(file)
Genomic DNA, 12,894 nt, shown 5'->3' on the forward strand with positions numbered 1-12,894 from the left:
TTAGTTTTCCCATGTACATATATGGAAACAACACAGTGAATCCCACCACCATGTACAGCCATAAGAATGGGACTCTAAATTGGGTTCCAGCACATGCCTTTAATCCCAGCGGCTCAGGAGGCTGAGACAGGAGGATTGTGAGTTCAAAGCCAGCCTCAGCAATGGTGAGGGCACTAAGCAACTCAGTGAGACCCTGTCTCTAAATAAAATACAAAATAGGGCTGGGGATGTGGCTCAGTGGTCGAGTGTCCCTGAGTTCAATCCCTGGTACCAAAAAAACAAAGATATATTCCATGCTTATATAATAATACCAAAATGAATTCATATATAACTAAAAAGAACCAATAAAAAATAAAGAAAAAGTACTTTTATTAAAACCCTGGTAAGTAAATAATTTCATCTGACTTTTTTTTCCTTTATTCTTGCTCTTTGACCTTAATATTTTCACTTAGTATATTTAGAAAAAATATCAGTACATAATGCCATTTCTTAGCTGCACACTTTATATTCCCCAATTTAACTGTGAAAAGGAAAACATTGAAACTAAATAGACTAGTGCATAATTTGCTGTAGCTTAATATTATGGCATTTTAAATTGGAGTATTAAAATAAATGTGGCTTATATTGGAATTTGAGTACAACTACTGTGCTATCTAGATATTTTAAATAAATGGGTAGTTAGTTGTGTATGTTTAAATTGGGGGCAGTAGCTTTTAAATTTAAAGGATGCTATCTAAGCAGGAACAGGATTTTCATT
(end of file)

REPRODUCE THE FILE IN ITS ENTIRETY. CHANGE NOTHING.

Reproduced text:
Genomic DNA, 12,894 nt, shown 5'->3' on the forward strand with positions numbered 1-12,894 from the left:
TTAGTTTTCCCATGTACATATATGGAAACAACACAGTGAATCCCACCACCATGTACAGCCATAAGAATGGGACTCTAAATTGGGTTCCAGCACATGCCTTTAATCCCAGCGGCTCAGGAGGCTGAGACAGGAGGATTGTGAGTTCAAAGCCAGCCTCAGCAATGGTGAGGGCACTAAGCAACTCAGTGAGACCCTGTCTCTAAATAAAATACAAAATAGGGCTGGGGATGTGGCTCAGTGGTCGAGTGTCCCTGAGTTCAATCCCTGGTACCAAAAAAACAAAGATATATTCCATGCTTATATAATAATACCAAAATGAATTCATATATAACTAAAAAGAACCAATAAAAAATAAAGAAAAAGTACTTTTATTAAAACCCTGGTAAGTAAATAATTTCATCTGACTTTTTTTTCCTTTATTCTTGCTCTTTGACCTTAATATTTTCACTTAGTATATTTAGAAAAAATATCAGTACATAATGCCATTTCTTAGCTGCACACTTTATATTCCCCAATTTAACTGTGAAAAGGAAAACATTGAAACTAAATAGACTAGTGCATAATTTGCTGTAGCTTAATATTATGGCATTTTAAATTGGAGTATTAAAATAAATGTGGCTTATATTGGAATTTGAGTACAACTACTGTGCTATCTAGATATTTTAAATAAATGGGTAGTTAGTTGTGTATGTTTAAATTGGGGGCAGTAGCTTTTAAATTTAAAGGATGCTATCTAAGCAGGAACAGGATTTTCATT